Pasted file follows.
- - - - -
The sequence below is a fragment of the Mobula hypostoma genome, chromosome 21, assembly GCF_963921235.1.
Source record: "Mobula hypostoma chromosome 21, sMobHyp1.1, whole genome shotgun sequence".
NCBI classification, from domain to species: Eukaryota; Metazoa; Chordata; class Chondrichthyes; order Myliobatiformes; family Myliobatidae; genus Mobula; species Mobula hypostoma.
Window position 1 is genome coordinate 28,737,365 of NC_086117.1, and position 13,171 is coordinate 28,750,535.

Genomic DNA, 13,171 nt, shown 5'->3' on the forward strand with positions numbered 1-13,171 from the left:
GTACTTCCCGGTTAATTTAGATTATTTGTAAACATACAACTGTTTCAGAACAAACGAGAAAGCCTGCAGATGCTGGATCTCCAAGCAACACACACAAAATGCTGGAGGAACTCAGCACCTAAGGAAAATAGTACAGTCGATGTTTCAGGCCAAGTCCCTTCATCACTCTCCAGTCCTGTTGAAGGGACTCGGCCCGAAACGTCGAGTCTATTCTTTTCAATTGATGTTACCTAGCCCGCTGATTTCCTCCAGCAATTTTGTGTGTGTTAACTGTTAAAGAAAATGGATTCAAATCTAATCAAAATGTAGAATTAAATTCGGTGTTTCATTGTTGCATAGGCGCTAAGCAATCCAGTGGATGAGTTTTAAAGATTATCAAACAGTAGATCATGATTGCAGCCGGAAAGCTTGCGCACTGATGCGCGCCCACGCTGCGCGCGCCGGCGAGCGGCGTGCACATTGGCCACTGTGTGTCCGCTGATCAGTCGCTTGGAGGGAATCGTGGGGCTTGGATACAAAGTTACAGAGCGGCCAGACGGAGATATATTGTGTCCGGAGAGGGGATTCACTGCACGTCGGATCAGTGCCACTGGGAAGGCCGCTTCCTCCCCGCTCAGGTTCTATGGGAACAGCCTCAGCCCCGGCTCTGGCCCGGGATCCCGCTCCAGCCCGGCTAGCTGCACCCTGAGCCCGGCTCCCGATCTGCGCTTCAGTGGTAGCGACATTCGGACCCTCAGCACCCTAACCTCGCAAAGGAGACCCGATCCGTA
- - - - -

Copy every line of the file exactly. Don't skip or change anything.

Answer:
The sequence below is a fragment of the Mobula hypostoma genome, chromosome 21, assembly GCF_963921235.1.
Source record: "Mobula hypostoma chromosome 21, sMobHyp1.1, whole genome shotgun sequence".
NCBI classification, from domain to species: Eukaryota; Metazoa; Chordata; class Chondrichthyes; order Myliobatiformes; family Myliobatidae; genus Mobula; species Mobula hypostoma.
Window position 1 is genome coordinate 28,737,365 of NC_086117.1, and position 13,171 is coordinate 28,750,535.

Genomic DNA, 13,171 nt, shown 5'->3' on the forward strand with positions numbered 1-13,171 from the left:
GTACTTCCCGGTTAATTTAGATTATTTGTAAACATACAACTGTTTCAGAACAAACGAGAAAGCCTGCAGATGCTGGATCTCCAAGCAACACACACAAAATGCTGGAGGAACTCAGCACCTAAGGAAAATAGTACAGTCGATGTTTCAGGCCAAGTCCCTTCATCACTCTCCAGTCCTGTTGAAGGGACTCGGCCCGAAACGTCGAGTCTATTCTTTTCAATTGATGTTACCTAGCCCGCTGATTTCCTCCAGCAATTTTGTGTGTGTTAACTGTTAAAGAAAATGGATTCAAATCTAATCAAAATGTAGAATTAAATTCGGTGTTTCATTGTTGCATAGGCGCTAAGCAATCCAGTGGATGAGTTTTAAAGATTATCAAACAGTAGATCATGATTGCAGCCGGAAAGCTTGCGCACTGATGCGCGCCCACGCTGCGCGCGCCGGCGAGCGGCGTGCACATTGGCCACTGTGTGTCCGCTGATCAGTCGCTTGGAGGGAATCGTGGGGCTTGGATACAAAGTTACAGAGCGGCCAGACGGAGATATATTGTGTCCGGAGAGGGGATTCACTGCACGTCGGATCAGTGCCACTGGGAAGGCCGCTTCCTCCCCGCTCAGGTTCTATGGGAACAGCCTCAGCCCCGGCTCTGGCCCGGGATCCCGCTCCAGCCCGGCTAGCTGCACCCTGAGCCCGGCTCCCGATCTGCGCTTCAGTGGTAGCGACATTCGGACCCTCAGCACCCTAACCTCGCAAAGGAGACCCGATCCGTA